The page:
Neopets, after all, is no place for the modern internet. I find some corners of Neopia where players can communicate with one another—a notice board with, among other things, stock tips (“Try and diversify your portfolio as much as possible and buy the maximum everyday if you’re able to”), and “guilds” devoted to activities like organizing battles or, as best as I can tell, stamp collection. As with every other place online where people can talk, there are heated conversations about civility. I close out those tabs and go back to poop-dodging, glancing at a notification that says that today’s briefing has been delayed.
There’s not much of a record of my early years in Neopia, but my profile shows the dates involved. It was the summer break between the fifth and the sixth grade when I first joined, and it was six months later—the tail end of winter break—when I created Devine. I was, like so many suburban kids before and after me, stuck at home, entirely at the mercy of my parents giving me a ride to do anything at all. I was, in short, bored. It is a familiar feeling these days.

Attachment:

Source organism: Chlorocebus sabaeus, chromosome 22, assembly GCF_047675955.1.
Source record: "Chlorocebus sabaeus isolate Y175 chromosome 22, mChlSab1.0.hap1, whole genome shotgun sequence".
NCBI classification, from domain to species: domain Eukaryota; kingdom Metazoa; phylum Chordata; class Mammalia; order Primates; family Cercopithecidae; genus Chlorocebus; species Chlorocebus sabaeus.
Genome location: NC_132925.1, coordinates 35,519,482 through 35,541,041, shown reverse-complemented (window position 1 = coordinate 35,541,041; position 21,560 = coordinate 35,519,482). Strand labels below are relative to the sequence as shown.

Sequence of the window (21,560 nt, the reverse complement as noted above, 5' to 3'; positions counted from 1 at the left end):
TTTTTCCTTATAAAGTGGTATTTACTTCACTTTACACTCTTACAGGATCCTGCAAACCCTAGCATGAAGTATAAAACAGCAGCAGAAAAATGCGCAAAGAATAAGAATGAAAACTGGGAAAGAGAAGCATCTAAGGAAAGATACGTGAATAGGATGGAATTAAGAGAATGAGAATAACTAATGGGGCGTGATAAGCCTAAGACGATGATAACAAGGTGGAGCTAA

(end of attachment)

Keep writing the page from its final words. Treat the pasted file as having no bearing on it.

On a Saturday, my fiancé wandered into the living room, where I sat sprawled on the couch, eyes itchy and laptop warm in my lap. “What do you want to do today?” has become my favorite social distancing non-joke; to this, with the room listing slightly rightward as I looked momentarily away from the wizard I’d been casting animated spells for, I added, “Maybe I shouldn’t play Neopets puzzles all day.”
“Yes,” my fiancé replied.
As it happens, my fiancé was meant to be my ex-fiancé at this point. Our wedding was scheduled for March 28 in New Orleans, a city we both love, where my uncle Dan would play honorary bagpipes and a 10-piece soul band would serenade us with Otis Redding after we made things official. We would go to Arizona for a few days afterward—something quick, simple, warm, before something grander, perhaps European, the following year. We would celebrate with a Diamondbacks game, maybe even see the real Madison Burmgarner on his new team. An omakase reservation; a lot of sunshine; rings; champagne.
But then, well, you know. “I am so truly sorry,” our florist wrote, “this is such a crazy time!” She gave us back half our deposit. We opened the glass box we’d purchased for cards and arranged the little wooden blocks we’d ordered to hold table numbers inside in a lumpy pyramid. Things could be worse, we tell people, a lot worse, and may yet be—who knows? On what would have been our wedding day, my uncle Dan took a picture of himself with my aunt and cousins, dressed up as they would have in New Orleans; a friend texted us from outside our building, where she stood holding a sign: “HAPPY WEDDING! (close enough)” So the rings have stayed in the pile of wedding supplies by the side of our bed, and as my fiancé, my once and future future husband, sat down next to me on the couch, I clicked out of the puzzle and went to collect my daily interest at the National Neopian Bank.